Second, I’ve been a Freeholder -- this is my 16th year -- and I’ve been an elected official in Cape May County for over 25 years. There’s two issues in Cape May County that rub everybody the wrong way, and this is probably the number one issue. The second issue is the traffic lights on the Garden State Parkway. So when it comes to transportation issues, we’ve done a lot with what we have to work with, but I think we could do better at the same time.

                  The South Jersey Transportation Authority -- planning Organization, excuse me -- authorized some aerial photography of the summer season about three years ago. They took pictures of the Route 47 corridor at times of summer use. They sent the information to our planning organization, and the people put a note on their report saying that, “In all the years that we’ve been in business in New Jersey, and all the aerial mapping and pictures we have taken, this is the worst area of traffic congestion we have observed -- in this Route 47, Route 55 corridor.”

                  One of the things that’s distressing to Cape May County is that tourism is our number one industry here. And we’re looking around and looking at other areas -- radius of about 300 miles -- is generally the market for the people who come to vacation in Cape May County and have second homes. But other states, such as Delaware-- They have constructed a new superhighway, Route 1, to take people from the northern part of Delaware to the southern coastal areas of their state. Maryland -- Route 13 and 113 takes people from populated areas of Maryland -- directs them towards Maryland resorts in a more safer, quicker manner. Some of these people would normally be people, hopefully, that would come and vacation in New Jersey. Virginia -- we see the Chesapeake Bay Bridge tunnel has added dual lanes to assist their traffic capacities and to make it safer and quicker for people traveling in that vicinity. And the Virginia Beach area -- they’ve increased the expressway and the capacity in that area. And if you go down a little further south, you go to Chesapeake, Virginia. And they have just constructed a Chesapeake Expressway. It’s a 16-mile long road that connects parts of Virginia, heading towards North Carolina, where people go to the Outer Bank resorts. It was opened in, I believe, the year 2001. It’s 16 miles long, cost $160 million, and it took 10 years to plan, permit, and construct.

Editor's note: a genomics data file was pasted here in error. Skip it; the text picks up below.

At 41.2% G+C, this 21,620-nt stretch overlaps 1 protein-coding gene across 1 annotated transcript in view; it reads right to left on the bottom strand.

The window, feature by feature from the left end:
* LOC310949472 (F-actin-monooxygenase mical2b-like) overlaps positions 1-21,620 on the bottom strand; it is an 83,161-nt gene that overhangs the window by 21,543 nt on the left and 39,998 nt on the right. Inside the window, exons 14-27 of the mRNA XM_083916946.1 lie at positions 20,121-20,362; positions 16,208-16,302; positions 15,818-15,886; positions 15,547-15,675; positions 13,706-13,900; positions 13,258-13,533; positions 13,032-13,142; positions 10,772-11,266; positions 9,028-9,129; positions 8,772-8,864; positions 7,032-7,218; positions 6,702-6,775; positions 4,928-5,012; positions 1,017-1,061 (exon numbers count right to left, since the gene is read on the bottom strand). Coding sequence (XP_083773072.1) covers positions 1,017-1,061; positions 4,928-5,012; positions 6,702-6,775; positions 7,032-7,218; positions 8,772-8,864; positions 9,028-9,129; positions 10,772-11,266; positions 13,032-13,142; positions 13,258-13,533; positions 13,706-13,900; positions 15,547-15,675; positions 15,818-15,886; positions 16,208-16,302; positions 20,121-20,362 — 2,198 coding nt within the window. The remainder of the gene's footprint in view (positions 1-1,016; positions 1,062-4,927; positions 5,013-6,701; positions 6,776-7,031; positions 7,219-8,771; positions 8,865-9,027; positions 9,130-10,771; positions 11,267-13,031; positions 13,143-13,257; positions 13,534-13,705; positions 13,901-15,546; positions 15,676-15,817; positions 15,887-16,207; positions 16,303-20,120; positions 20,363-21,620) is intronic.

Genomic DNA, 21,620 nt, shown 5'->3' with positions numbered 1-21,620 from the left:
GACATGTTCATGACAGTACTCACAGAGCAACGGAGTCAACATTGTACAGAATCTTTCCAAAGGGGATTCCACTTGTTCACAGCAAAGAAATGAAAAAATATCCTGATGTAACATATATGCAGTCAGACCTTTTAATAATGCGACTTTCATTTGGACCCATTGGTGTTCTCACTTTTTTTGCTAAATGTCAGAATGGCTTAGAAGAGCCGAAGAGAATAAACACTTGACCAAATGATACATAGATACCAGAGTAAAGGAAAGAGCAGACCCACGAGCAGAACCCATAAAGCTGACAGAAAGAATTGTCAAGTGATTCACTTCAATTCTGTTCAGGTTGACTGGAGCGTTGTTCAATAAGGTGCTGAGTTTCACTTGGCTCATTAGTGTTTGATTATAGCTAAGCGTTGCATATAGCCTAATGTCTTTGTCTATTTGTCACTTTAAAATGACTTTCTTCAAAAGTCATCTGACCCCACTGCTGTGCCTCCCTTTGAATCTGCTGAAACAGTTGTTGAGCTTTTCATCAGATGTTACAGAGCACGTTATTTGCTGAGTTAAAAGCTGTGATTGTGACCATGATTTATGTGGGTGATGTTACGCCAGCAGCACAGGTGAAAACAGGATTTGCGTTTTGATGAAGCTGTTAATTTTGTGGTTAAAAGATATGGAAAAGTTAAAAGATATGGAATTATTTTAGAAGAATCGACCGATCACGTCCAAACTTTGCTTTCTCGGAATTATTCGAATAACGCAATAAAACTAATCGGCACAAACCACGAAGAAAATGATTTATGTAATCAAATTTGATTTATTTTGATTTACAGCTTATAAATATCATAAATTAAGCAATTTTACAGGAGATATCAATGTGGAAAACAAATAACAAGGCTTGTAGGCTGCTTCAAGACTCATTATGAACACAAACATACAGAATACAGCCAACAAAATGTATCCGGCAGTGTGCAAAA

So there’s an awful lot of opportunity. And we’re concerned that the other states are making improvements that are going to take those visitors, that normally came here in the past, to other destinations and may not bring them back. So I think New Jersey’s going to be losing people, potentially, to other areas, because other states are viewing transportation needs as part of the local tourism and coastal economy requirement.

                  In Virginia, some of the concerns they had to address when they built that roadway, as far as wetlands or lakes, waters, ponds, and environmental concerns are not as rigid as they are in New Jersey, but they were able to get the permits necessary and do that. That’s something, I think, that we have to do here in Cape May County and Cumberland County.

                  We need the cooperation of our two communities that are affected, one in Cumberland County in Maurice River Township and Dennis Township. We want them on board, and we want them advocates to change things.

                  In the summertime, people can’t get in and out of their homes, because the traffic is just backed up so long that it’s fruitless. And if there’s an accident or medical emergency, to get emergency services people there -- who, in that area, are volunteers -- and then travel back down to this area, where the only hospital is in Cape May County -- in the Cape May Court House area -- it’s very frustrating, and it’s not what needs to be done.

                  I think in some of the design phases that have been proposed for Route 55 extension, we look at areas of 300-, 400-, 500-foot right-of-ways. We look at a lot of other types of construction that may not be suitable for this location. I think we need to rethink, in general, that -- smaller right-of-ways may be able to be constructed.